Isogenic auxotrophic mutant strains in the Aspergillus fumigatus genome reference strain AF293
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- Xue, T., Nguyen, C.K., Romans, A. et al. Arch Microbiol (2004) 182: 346. doi:10.1007/s00203-004-0707-z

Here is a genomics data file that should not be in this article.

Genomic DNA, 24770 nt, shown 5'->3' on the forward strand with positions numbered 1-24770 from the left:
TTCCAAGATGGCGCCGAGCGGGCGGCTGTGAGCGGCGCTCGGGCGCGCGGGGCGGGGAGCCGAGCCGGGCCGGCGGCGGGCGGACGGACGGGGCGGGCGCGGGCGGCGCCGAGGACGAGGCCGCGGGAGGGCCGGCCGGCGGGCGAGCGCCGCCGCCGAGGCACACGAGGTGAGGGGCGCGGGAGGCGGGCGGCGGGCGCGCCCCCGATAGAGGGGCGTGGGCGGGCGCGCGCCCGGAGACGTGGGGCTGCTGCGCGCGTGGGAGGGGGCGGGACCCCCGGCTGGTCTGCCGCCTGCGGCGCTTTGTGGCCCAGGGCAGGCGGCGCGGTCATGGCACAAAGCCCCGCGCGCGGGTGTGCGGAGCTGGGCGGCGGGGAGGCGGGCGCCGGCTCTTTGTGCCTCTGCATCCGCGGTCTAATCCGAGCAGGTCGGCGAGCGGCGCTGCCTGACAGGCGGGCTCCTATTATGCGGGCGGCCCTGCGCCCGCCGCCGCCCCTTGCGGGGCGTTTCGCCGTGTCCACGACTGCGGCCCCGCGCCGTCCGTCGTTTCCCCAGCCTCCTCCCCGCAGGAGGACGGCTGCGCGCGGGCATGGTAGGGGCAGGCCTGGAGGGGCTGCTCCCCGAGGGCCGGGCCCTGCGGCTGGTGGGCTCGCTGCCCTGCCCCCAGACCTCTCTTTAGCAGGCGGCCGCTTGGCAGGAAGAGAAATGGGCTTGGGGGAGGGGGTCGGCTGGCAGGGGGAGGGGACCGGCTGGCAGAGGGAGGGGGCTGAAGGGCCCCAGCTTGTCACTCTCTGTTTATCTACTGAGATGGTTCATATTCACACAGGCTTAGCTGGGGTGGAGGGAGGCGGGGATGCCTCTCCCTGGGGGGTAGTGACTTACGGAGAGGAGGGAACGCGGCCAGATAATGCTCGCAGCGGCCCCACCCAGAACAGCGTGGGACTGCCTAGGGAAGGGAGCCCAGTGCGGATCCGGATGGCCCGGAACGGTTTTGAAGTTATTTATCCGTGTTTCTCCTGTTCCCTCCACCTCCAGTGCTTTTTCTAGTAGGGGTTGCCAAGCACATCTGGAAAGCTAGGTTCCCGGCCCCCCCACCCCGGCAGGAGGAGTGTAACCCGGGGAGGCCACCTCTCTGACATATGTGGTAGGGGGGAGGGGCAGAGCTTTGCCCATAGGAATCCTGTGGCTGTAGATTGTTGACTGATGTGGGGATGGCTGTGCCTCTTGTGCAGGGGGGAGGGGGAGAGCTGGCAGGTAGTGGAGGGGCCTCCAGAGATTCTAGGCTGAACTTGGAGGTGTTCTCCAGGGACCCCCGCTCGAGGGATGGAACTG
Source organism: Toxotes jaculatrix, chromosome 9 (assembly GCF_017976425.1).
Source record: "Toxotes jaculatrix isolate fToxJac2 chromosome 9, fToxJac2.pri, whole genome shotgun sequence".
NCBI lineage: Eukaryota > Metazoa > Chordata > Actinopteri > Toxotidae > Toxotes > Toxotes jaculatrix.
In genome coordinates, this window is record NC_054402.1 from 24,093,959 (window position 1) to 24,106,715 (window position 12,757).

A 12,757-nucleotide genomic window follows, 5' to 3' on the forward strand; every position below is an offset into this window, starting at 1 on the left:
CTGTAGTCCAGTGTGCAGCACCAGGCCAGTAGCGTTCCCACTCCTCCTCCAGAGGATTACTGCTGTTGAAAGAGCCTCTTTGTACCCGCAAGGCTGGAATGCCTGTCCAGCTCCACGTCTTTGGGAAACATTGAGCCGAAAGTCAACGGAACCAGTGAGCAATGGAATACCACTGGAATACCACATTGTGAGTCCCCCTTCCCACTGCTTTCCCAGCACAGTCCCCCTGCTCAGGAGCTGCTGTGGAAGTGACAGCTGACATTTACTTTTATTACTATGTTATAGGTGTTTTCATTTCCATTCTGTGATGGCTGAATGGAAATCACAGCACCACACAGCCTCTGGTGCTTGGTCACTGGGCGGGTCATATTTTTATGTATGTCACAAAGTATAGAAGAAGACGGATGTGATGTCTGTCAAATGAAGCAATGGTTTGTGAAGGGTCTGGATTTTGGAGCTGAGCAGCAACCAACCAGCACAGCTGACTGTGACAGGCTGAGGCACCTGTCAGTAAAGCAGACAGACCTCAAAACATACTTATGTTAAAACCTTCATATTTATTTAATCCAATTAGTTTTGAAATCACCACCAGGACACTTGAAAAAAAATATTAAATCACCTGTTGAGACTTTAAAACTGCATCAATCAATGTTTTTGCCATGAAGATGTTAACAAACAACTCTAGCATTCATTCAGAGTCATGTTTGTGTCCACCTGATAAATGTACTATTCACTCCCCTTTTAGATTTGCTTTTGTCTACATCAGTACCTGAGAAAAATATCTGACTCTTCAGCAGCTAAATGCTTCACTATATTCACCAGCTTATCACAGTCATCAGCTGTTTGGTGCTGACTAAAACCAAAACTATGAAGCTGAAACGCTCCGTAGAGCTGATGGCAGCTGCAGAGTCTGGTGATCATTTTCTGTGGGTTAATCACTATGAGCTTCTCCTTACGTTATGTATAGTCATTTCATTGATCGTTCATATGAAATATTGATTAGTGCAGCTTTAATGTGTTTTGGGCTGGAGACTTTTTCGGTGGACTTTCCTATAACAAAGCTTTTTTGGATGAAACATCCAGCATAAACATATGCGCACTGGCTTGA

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Aspergillus fumigatus is a ubiquitous fungus that is a frequent opportunistic pathogen in immunosuppressed patients. Because of its role as a pathogen, it is of considerable experimental interest. A set of auxotrophic isogenic strains in the A. fumigatus genome reference strain AF293 has been developed. Using molecular genetic methods, arginine and lysine auxotrophs were made by deletion of argB and lysB, respectively. Transformation of these auxotrophic strains with plasmids carrying argB or lysB, respectively, results in efficient integration at these loci. Finally, these strains are able to form stable diploids, which should further facilitate analysis of gene functions in this fungus. Furthermore, the development of this isogenic set of auxotrophic strains in the AF293 background will enable investigators to study this important opportunistic human pathogen with greater facility.